5 Must-read poetry books by Latinas

Here at Latinas in Business we love supporting our fellow Latinas and we also love a good book! Throughout the month we’ve been enjoying Latina poetry and have put together a list of must-reads we think you’ll love. So, before National Poetry Month ends, here are five poetry books by Latinas to check out. 

5 Must-read poetry books by Latinas

latina poets

Déjame Contarte Lo Que Dice El Corazón by Paloma Alcantar 


This book is a walk through the different nuances of love. Each sentence written here is a mental note for the author, and for any heart willing to accept them. In them you will discover the fragility of life, and that sometimes it is essential to break everything to see clarity from another perspective. I wish that from the hand of poetry, you reconcile with your heart and open the door to this energy in all its forms.

Paloma Alcantar is a Mexican writer, author and poet living in Atlanta, Georgia. She is currently a content creator for the organizations Women’s Economic Empowerment Global Life, and Alquimia Global for Human Rights. Most recently she has studied various personal development topics as part of her own growth process.

latina poets

Corazón by Yesika Salgado


Corazón is a love story. It is about the constant hunger for love. It is about feeding that hunger with another person and finding that sometimes it isn’t enough. Salgado creates a world in which the heart can live anywhere; her fat brown body, her parents home country, a lover, a toothbrush, a mango, or a song. It is a celebration of heartache, of how it can ruin us, but most importantly how we always survive it and return to ourselves whole.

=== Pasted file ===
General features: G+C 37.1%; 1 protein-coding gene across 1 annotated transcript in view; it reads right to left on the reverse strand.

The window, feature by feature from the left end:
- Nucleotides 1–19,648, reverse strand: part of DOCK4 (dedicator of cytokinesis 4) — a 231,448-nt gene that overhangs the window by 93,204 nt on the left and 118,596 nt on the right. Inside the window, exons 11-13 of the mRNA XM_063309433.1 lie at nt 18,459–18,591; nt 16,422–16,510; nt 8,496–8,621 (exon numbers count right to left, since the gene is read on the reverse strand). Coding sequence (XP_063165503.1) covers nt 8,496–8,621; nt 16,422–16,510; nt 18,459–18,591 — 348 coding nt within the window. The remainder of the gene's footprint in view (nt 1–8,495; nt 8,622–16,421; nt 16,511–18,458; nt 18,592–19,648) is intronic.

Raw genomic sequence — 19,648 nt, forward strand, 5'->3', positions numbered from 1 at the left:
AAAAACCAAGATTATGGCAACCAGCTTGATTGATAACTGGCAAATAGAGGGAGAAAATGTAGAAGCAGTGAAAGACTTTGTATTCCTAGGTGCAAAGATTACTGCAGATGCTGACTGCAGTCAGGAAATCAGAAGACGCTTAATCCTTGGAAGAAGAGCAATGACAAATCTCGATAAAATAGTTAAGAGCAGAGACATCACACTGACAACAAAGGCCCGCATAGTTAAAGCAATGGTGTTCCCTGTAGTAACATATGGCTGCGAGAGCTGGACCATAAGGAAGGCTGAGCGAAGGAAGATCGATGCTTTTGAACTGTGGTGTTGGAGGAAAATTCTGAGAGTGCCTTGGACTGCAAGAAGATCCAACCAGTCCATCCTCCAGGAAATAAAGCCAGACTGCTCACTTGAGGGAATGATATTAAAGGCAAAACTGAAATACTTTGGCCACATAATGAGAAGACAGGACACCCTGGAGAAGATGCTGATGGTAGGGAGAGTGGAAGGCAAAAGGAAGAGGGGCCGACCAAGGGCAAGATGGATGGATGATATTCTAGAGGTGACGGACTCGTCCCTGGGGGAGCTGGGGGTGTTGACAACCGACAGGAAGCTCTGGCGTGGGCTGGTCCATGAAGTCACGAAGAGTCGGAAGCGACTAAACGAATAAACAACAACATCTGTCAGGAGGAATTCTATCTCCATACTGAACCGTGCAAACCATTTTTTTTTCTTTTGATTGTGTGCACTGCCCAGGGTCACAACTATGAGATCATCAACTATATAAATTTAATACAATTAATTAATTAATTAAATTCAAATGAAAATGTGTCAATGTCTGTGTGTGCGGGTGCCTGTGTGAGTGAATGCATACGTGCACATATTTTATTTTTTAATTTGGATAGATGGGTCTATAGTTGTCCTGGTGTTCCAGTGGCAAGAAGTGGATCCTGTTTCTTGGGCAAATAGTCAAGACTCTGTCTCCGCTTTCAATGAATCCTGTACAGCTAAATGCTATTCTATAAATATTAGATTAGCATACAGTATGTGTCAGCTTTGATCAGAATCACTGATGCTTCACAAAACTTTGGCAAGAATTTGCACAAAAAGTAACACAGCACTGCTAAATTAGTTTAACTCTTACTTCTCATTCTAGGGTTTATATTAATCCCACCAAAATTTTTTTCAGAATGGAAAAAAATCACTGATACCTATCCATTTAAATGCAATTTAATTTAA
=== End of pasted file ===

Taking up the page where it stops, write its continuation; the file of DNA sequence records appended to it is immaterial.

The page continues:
Yesika Salgado is a Los Angeles based Salvadoran poet who writes about her family, her culture, her city, and her fat brown body. She has shared her work in venues and campuses throughout the country. Salgado is a two time National Poetry Slam finalist and the recipient of the 2020 International Latino Book Award in Poetry. She is an internationally recognized body-positive activist and the writer of the column Suelta for Remezcla. Yesika is also the co-founder of Chingona Fire, a poetry collective based on highlighting Latina feminist poets. 

latina poets

Mujer de Color(es): A Poetic Experience by Alejandra Jimenez


Concocted into a short collection of poems, lyrical essays, prayers, and portraits, Mujer de Color(es): A Poetic Experience is—an ode to imperfections, an ode to the divinity within the mundane, an ode to our metamorphic culturas, an ode to the reverberant voices of brown women and femmes.

It is the act of looking at your fears straight in the face and honoring them for trying to protect you but surrendering them to achieve growth. It is a reclamation of our feminine strengths: nurturing, resilience, sexuality, creativity, spirituality, and so many more. It is one path, of a billion, towards healing one person and, through it, the collective feminine consciousness; Y, esto es solo el principio.